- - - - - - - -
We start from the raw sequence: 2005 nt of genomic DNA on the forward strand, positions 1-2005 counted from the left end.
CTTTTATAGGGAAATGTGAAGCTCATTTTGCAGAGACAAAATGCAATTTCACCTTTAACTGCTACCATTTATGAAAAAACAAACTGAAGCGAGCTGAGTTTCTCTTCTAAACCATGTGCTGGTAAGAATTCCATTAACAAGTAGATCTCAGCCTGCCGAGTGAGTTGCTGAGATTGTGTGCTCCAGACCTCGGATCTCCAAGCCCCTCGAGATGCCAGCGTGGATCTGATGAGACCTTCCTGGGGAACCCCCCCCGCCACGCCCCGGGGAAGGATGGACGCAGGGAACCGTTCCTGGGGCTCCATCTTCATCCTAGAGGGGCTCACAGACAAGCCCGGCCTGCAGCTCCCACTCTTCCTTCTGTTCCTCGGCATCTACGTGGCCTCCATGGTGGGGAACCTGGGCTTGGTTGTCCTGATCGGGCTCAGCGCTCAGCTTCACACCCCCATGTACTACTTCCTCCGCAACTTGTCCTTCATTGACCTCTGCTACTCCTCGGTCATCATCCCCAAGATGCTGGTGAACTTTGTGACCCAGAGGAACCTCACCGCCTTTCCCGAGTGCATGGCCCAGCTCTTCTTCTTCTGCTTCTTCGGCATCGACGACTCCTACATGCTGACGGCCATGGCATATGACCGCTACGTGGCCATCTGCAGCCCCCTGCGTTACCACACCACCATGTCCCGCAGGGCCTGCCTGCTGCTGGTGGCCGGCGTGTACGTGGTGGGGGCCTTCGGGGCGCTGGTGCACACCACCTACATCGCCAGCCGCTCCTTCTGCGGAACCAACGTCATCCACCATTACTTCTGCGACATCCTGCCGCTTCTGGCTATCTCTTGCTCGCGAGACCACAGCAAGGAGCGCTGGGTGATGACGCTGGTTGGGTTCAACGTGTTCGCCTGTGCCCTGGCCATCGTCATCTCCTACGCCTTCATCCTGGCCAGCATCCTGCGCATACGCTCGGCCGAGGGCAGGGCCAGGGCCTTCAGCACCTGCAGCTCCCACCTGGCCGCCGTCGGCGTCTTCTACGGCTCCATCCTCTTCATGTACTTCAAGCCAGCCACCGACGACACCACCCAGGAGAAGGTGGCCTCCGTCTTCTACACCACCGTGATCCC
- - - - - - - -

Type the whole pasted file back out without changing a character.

We start from the raw sequence: 2005 nt of genomic DNA on the forward strand, positions 1-2005 counted from the left end.
CTTTTATAGGGAAATGTGAAGCTCATTTTGCAGAGACAAAATGCAATTTCACCTTTAACTGCTACCATTTATGAAAAAACAAACTGAAGCGAGCTGAGTTTCTCTTCTAAACCATGTGCTGGTAAGAATTCCATTAACAAGTAGATCTCAGCCTGCCGAGTGAGTTGCTGAGATTGTGTGCTCCAGACCTCGGATCTCCAAGCCCCTCGAGATGCCAGCGTGGATCTGATGAGACCTTCCTGGGGAACCCCCCCCGCCACGCCCCGGGGAAGGATGGACGCAGGGAACCGTTCCTGGGGCTCCATCTTCATCCTAGAGGGGCTCACAGACAAGCCCGGCCTGCAGCTCCCACTCTTCCTTCTGTTCCTCGGCATCTACGTGGCCTCCATGGTGGGGAACCTGGGCTTGGTTGTCCTGATCGGGCTCAGCGCTCAGCTTCACACCCCCATGTACTACTTCCTCCGCAACTTGTCCTTCATTGACCTCTGCTACTCCTCGGTCATCATCCCCAAGATGCTGGTGAACTTTGTGACCCAGAGGAACCTCACCGCCTTTCCCGAGTGCATGGCCCAGCTCTTCTTCTTCTGCTTCTTCGGCATCGACGACTCCTACATGCTGACGGCCATGGCATATGACCGCTACGTGGCCATCTGCAGCCCCCTGCGTTACCACACCACCATGTCCCGCAGGGCCTGCCTGCTGCTGGTGGCCGGCGTGTACGTGGTGGGGGCCTTCGGGGCGCTGGTGCACACCACCTACATCGCCAGCCGCTCCTTCTGCGGAACCAACGTCATCCACCATTACTTCTGCGACATCCTGCCGCTTCTGGCTATCTCTTGCTCGCGAGACCACAGCAAGGAGCGCTGGGTGATGACGCTGGTTGGGTTCAACGTGTTCGCCTGTGCCCTGGCCATCGTCATCTCCTACGCCTTCATCCTGGCCAGCATCCTGCGCATACGCTCGGCCGAGGGCAGGGCCAGGGCCTTCAGCACCTGCAGCTCCCACCTGGCCGCCGTCGGCGTCTTCTACGGCTCCATCCTCTTCATGTACTTCAAGCCAGCCACCGACGACACCACCCAGGAGAAGGTGGCCTCCGTCTTCTACACCACCGTGATCCC